“There are more women in Jewish leadership roles and community roles than ever before, and yet there is still so much progress to make. The major roles in the mainstream Jewish leadership landscape are still overwhelmingly occupied by older white men, who make significantly more money than the women in similar positions and who get hired when organizations are thriving rather than in crisis,” Katz says.
Katz decries how the majority of Jewish media and mainstream organizations “continue to pander to the old boys club,” which she says maintains an agenda benefiting the status quo.
She says the Jewish communal landscape desperately needs a transformation that centers the needs of the whole Jewish community, citing Pew Research Center survey data depicting the Jewish community’s significant and widely agreed-upon views on issues like reproductive rights, even though they are not always labeled as Jewish issues.
“Jewish women’s organizations continue to receive less than 2 percent of all organized giving, consistent with women’s organizations in the United States and across the globe,” Katz notes. “Even those organizations that raise funds specifically from women often allocate those resources for priorities set by men.”
Progressive values under threat
These discrepancies capture a greater ongoing battle: the evolving understanding that Jewish organizations are behind the times with issues fundamentally impacting American Jews.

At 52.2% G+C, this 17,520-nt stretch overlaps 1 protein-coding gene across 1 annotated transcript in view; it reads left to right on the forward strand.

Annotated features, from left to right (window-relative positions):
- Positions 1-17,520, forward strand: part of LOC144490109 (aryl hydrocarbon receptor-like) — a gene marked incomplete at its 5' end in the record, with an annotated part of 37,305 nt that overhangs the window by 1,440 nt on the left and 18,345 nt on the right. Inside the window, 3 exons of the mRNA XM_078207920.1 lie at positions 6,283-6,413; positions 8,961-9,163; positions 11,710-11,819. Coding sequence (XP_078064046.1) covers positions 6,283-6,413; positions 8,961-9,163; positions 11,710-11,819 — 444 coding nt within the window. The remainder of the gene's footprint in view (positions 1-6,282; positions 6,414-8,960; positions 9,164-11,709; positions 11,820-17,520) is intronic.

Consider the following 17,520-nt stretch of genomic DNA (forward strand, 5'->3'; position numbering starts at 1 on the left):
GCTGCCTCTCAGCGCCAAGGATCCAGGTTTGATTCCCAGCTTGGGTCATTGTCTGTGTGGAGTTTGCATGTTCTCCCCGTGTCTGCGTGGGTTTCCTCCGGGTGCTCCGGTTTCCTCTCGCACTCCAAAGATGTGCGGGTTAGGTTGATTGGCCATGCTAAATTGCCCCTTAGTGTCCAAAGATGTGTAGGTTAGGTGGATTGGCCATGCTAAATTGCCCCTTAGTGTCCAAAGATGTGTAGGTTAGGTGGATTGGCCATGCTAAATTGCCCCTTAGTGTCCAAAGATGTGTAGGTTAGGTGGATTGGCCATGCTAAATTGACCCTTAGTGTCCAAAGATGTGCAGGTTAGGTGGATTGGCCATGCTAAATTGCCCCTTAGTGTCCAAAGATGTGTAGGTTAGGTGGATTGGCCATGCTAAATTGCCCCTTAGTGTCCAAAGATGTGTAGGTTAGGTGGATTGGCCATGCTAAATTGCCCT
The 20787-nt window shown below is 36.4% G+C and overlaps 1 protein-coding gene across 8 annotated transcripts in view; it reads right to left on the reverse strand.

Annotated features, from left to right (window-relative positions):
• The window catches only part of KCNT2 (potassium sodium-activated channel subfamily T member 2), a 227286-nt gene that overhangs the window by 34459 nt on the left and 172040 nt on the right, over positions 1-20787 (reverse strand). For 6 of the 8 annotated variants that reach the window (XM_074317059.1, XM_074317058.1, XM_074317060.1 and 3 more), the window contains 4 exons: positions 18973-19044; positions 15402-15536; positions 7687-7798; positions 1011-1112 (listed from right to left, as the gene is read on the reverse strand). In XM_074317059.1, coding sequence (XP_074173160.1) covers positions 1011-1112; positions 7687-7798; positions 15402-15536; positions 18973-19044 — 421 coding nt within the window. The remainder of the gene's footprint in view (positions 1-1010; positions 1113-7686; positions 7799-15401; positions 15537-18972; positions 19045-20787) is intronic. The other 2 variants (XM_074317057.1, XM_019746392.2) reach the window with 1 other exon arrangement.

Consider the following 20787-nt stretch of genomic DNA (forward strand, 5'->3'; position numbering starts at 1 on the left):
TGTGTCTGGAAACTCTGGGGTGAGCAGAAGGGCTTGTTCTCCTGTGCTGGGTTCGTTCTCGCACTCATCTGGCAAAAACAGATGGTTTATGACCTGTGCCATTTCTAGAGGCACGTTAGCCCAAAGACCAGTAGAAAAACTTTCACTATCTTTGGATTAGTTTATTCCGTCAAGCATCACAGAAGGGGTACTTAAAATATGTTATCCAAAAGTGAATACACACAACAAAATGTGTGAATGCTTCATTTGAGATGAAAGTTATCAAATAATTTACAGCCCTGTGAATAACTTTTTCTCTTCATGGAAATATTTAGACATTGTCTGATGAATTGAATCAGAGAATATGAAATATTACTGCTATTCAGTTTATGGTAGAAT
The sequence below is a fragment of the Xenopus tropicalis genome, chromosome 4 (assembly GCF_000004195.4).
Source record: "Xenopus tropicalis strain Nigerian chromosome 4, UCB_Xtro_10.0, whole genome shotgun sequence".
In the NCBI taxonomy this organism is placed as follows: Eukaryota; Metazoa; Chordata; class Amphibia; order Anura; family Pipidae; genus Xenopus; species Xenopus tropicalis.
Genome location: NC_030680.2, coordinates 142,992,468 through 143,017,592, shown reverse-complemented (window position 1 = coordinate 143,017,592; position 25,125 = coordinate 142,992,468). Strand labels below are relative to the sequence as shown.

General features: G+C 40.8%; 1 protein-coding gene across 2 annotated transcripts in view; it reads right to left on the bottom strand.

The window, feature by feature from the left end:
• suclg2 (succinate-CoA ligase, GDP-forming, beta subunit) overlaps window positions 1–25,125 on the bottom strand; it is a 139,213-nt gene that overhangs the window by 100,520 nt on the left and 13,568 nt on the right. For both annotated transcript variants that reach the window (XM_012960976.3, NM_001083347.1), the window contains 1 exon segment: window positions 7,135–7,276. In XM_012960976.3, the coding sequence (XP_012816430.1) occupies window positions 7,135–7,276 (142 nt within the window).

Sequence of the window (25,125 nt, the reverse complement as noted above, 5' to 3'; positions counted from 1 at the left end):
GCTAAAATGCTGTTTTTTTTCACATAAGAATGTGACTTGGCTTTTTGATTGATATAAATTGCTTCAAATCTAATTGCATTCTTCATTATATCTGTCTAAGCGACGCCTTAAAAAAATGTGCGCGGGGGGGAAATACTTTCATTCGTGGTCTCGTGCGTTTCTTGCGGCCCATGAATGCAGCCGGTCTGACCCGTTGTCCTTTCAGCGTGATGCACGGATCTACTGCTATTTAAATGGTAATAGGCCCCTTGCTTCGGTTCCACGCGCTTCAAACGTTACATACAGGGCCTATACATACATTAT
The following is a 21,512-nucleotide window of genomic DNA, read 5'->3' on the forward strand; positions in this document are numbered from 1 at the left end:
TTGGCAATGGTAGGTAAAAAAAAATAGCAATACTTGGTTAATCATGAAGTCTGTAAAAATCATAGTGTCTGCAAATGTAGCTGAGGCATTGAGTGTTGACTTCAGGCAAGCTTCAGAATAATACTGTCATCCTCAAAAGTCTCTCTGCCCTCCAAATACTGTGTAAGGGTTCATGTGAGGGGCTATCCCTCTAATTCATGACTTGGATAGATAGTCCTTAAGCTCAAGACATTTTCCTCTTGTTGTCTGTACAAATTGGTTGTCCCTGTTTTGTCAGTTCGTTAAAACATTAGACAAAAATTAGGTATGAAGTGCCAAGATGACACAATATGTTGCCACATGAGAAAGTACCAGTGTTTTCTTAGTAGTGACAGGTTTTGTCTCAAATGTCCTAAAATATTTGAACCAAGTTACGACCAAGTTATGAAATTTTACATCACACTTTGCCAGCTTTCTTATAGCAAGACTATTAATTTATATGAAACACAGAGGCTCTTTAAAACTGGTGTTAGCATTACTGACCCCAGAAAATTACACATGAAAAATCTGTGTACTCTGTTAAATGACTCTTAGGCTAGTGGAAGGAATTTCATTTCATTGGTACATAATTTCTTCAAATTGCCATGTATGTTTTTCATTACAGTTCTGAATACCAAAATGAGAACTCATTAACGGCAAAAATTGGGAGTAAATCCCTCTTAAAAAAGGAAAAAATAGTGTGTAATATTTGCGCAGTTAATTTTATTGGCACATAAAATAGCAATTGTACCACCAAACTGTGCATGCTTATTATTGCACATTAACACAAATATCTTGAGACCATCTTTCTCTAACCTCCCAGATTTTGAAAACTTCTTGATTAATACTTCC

“We’ve seen a recognition that Jewish safety is deeply entangled with the safety of so many other communities and the vibrancy and health of our democracy,” says JCPA’s Spitalnick. “In so many ways, it’s forced a reckoning in terms of the priorities that we hold in terms of the voices who are speaking on behalf of the community. We’re now at a moment where we need to ensure legacy Jewish organizations and this communal space catches up with this reality.”
To that end, Spitalnick argues that the Supreme Court’s abortion ruling is part of a larger rise in antidemocratic extremism that is inherently at odds with the values held by the majority of American Jews. “The broader progressive values that underpin everything this community generally stands for are under threat,” she says.
“It’s no surprise that younger women leaders have been particularly motivated to step into this space and to fight for these values. All of it connects directly to our safety and the safety of our community,” Spitalnick adds.
The leaders interviewed all cited how this illustrates the need to include Jewish voices currently facing compounding levels of discrimination, citing Jewish women of color, older women, queer women and diverse candidates across the spectrum of age, identity and experience.